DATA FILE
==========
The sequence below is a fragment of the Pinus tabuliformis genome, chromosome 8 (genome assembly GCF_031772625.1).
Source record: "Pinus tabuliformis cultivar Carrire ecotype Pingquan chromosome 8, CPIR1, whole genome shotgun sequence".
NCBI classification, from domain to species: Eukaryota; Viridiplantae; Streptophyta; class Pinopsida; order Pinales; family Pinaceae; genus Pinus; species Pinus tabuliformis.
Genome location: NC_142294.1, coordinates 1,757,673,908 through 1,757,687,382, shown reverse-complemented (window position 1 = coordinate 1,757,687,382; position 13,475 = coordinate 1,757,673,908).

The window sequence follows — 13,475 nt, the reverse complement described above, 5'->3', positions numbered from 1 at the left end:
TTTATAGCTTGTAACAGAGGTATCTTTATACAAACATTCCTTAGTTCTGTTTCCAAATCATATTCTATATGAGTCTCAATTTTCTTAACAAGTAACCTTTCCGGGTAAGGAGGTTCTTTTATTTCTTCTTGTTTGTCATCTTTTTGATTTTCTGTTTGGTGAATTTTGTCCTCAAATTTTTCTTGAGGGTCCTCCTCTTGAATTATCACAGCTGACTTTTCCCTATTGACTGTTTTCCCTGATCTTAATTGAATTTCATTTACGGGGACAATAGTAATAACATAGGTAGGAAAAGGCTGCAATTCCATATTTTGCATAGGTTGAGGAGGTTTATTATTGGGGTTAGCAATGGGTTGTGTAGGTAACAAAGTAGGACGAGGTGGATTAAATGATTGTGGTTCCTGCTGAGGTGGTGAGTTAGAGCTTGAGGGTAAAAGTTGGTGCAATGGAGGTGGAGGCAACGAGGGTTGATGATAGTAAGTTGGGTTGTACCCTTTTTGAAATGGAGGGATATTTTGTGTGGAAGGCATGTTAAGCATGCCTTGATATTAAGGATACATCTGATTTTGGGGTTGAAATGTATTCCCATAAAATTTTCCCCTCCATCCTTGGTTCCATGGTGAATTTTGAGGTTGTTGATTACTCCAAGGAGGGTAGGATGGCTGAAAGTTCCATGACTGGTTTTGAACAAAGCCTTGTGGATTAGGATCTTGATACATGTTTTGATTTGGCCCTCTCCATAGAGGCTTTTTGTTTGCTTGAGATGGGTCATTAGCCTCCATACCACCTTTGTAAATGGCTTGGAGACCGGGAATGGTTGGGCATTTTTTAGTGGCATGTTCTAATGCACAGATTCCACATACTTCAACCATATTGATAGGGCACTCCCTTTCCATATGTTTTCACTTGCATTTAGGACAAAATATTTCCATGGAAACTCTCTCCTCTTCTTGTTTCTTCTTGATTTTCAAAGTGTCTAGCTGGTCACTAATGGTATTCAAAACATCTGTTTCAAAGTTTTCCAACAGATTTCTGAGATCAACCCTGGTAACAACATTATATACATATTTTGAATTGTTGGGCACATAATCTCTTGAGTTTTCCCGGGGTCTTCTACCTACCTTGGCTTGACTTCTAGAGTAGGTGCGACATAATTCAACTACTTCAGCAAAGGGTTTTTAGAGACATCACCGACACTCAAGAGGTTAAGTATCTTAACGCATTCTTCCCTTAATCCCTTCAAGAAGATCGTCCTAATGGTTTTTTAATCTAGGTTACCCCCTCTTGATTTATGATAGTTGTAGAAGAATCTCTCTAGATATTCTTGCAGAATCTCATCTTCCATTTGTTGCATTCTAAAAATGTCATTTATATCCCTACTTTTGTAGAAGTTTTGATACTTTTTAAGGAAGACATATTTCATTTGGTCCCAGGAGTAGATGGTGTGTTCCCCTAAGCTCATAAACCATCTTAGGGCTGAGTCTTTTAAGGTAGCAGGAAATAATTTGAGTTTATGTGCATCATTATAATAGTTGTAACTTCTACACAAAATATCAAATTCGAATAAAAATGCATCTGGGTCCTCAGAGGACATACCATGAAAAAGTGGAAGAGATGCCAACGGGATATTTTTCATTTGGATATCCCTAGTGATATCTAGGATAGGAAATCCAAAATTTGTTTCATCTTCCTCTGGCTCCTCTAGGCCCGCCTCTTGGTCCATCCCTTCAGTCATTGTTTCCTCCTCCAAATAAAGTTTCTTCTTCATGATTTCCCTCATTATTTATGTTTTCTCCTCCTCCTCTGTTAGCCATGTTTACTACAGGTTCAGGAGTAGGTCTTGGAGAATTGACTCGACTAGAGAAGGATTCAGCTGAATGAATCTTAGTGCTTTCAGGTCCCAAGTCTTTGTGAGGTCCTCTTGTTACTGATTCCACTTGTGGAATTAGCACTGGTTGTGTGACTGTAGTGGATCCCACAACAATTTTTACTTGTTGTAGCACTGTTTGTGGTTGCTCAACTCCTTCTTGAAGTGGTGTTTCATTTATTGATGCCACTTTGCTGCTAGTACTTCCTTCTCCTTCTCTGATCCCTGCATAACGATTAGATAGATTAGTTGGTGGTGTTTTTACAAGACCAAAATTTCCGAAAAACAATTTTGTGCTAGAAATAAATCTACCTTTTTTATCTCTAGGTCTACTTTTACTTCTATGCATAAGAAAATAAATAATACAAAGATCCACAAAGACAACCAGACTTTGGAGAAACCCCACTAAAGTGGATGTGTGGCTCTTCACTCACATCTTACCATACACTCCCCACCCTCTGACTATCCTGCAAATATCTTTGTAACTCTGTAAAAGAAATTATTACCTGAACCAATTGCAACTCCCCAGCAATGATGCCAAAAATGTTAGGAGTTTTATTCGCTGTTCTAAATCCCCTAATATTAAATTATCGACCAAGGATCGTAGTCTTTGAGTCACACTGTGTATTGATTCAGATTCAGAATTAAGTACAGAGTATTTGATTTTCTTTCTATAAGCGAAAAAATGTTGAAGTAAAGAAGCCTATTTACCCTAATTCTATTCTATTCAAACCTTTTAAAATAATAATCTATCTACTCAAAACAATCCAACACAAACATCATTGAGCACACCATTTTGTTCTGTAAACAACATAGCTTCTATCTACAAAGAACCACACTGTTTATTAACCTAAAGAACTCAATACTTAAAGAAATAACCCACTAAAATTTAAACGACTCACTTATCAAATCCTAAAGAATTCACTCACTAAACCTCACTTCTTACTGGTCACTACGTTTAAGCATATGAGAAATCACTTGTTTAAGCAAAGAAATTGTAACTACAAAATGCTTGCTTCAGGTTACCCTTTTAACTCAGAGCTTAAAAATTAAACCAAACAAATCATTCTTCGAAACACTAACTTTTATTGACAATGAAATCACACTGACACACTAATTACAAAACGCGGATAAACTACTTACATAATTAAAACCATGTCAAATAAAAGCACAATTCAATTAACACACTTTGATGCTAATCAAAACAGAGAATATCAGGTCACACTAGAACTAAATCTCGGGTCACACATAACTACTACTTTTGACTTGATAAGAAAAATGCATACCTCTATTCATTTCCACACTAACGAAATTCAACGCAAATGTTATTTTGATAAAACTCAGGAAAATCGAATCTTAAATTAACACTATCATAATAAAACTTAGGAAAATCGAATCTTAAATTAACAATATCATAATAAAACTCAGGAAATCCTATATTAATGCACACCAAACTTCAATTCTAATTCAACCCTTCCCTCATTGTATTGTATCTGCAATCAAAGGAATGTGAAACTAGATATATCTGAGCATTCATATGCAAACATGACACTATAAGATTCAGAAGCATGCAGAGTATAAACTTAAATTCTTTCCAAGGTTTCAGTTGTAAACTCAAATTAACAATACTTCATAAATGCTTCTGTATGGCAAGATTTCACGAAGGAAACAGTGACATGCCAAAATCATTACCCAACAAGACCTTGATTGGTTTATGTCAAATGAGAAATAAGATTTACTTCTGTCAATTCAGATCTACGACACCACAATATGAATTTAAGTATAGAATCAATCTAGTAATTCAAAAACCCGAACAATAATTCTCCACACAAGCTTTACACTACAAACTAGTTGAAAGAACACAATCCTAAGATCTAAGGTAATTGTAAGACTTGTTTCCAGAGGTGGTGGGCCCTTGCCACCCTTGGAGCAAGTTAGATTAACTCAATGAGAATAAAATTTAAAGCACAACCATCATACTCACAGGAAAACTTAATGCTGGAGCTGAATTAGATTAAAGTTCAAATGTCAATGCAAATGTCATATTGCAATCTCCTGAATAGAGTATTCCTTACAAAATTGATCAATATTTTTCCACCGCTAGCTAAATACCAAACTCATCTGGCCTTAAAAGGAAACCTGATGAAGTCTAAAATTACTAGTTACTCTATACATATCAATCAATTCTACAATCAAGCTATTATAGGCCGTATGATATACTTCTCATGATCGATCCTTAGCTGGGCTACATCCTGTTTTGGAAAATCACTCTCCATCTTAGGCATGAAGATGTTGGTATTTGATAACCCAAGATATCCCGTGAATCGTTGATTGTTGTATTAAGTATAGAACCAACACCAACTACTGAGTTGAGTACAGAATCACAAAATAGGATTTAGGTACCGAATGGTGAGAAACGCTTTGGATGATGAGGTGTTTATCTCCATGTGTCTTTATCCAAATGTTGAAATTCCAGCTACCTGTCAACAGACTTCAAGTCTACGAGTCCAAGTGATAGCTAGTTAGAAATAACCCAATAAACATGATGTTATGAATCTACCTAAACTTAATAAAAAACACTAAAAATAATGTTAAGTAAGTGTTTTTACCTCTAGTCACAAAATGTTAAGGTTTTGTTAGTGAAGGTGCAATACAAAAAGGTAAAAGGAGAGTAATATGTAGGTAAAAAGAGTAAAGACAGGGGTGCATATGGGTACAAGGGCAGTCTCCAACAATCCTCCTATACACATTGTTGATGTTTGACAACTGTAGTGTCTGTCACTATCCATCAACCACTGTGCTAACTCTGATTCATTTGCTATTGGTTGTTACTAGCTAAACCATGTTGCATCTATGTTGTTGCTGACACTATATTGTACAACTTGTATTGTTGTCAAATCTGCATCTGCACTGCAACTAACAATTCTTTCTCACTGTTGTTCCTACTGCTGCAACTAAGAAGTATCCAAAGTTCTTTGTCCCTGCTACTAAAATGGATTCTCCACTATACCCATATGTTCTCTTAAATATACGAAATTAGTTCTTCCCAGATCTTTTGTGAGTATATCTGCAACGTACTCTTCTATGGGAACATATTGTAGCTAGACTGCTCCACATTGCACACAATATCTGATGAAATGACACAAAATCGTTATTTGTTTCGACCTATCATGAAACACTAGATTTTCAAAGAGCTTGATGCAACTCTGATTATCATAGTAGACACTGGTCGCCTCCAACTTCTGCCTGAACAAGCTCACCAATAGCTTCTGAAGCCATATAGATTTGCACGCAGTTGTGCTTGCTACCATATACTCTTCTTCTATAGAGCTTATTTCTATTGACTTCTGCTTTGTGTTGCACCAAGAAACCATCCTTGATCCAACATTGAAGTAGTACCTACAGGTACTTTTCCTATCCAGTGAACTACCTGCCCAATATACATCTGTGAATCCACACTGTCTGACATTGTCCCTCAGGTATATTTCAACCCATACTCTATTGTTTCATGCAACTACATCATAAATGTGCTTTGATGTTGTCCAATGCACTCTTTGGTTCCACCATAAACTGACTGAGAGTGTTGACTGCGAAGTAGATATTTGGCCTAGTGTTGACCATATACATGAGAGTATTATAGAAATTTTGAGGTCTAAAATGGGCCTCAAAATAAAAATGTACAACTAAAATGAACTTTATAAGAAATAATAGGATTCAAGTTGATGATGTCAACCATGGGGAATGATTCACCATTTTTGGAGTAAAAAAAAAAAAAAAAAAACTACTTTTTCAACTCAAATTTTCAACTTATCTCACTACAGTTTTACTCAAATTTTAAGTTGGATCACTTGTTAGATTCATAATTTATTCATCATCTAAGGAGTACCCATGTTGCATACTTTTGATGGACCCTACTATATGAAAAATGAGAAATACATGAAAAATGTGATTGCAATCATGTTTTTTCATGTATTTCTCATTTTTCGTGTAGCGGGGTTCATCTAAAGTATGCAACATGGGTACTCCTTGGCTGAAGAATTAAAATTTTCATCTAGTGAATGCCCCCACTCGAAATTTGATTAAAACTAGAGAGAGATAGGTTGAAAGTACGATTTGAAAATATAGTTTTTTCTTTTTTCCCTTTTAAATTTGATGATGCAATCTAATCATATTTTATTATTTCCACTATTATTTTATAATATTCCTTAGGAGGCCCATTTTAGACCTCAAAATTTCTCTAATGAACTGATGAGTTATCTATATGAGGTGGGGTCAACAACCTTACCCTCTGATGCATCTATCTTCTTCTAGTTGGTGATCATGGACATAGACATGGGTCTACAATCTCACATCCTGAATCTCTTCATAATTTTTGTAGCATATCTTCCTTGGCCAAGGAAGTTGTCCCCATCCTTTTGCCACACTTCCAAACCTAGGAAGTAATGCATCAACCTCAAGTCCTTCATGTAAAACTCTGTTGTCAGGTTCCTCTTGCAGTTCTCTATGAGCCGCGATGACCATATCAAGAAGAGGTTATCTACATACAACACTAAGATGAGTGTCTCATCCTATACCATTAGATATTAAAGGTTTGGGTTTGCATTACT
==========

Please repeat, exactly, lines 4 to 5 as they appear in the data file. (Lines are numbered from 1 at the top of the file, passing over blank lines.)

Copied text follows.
Genome location: NC_142294.1, coordinates 1,757,673,908 through 1,757,687,382, shown reverse-complemented (window position 1 = coordinate 1,757,687,382; position 13,475 = coordinate 1,757,673,908).

The window sequence follows — 13,475 nt, the reverse complement described above, 5'->3', positions numbered from 1 at the left end: